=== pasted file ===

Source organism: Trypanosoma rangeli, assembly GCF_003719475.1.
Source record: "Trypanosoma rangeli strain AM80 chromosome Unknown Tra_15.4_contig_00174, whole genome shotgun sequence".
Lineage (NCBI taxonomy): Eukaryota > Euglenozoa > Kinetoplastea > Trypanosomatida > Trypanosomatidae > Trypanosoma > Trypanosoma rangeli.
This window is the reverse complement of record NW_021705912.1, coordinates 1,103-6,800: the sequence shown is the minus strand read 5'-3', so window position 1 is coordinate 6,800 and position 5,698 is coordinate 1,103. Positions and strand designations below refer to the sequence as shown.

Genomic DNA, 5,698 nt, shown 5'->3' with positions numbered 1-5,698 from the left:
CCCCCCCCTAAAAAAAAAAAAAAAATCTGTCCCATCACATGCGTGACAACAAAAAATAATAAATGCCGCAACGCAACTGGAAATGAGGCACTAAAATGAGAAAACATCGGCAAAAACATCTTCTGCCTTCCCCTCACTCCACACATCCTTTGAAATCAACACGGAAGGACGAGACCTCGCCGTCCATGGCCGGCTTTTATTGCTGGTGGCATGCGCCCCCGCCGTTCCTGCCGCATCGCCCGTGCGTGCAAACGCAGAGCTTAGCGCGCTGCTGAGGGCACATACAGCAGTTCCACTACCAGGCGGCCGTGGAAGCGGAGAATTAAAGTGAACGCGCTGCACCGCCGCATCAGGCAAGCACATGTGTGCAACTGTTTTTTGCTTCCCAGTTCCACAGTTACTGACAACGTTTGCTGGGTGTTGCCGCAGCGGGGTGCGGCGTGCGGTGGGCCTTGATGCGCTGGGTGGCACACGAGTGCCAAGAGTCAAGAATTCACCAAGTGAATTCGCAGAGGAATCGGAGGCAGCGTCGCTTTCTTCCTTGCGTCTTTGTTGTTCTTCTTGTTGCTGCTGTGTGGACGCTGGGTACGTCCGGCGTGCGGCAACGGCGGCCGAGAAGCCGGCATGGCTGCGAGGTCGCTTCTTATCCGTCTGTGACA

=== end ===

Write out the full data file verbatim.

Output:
Source organism: Trypanosoma rangeli, assembly GCF_003719475.1.
Source record: "Trypanosoma rangeli strain AM80 chromosome Unknown Tra_15.4_contig_00174, whole genome shotgun sequence".
Lineage (NCBI taxonomy): Eukaryota > Euglenozoa > Kinetoplastea > Trypanosomatida > Trypanosomatidae > Trypanosoma > Trypanosoma rangeli.
This window is the reverse complement of record NW_021705912.1, coordinates 1,103-6,800: the sequence shown is the minus strand read 5'-3', so window position 1 is coordinate 6,800 and position 5,698 is coordinate 1,103. Positions and strand designations below refer to the sequence as shown.

Genomic DNA, 5,698 nt, shown 5'->3' with positions numbered 1-5,698 from the left:
CCCCCCCCTAAAAAAAAAAAAAAAATCTGTCCCATCACATGCGTGACAACAAAAAATAATAAATGCCGCAACGCAACTGGAAATGAGGCACTAAAATGAGAAAACATCGGCAAAAACATCTTCTGCCTTCCCCTCACTCCACACATCCTTTGAAATCAACACGGAAGGACGAGACCTCGCCGTCCATGGCCGGCTTTTATTGCTGGTGGCATGCGCCCCCGCCGTTCCTGCCGCATCGCCCGTGCGTGCAAACGCAGAGCTTAGCGCGCTGCTGAGGGCACATACAGCAGTTCCACTACCAGGCGGCCGTGGAAGCGGAGAATTAAAGTGAACGCGCTGCACCGCCGCATCAGGCAAGCACATGTGTGCAACTGTTTTTTGCTTCCCAGTTCCACAGTTACTGACAACGTTTGCTGGGTGTTGCCGCAGCGGGGTGCGGCGTGCGGTGGGCCTTGATGCGCTGGGTGGCACACGAGTGCCAAGAGTCAAGAATTCACCAAGTGAATTCGCAGAGGAATCGGAGGCAGCGTCGCTTTCTTCCTTGCGTCTTTGTTGTTCTTCTTGTTGCTGCTGTGTGGACGCTGGGTACGTCCGGCGTGCGGCAACGGCGGCCGAGAAGCCGGCATGGCTGCGAGGTCGCTTCTTATCCGTCTGTGACA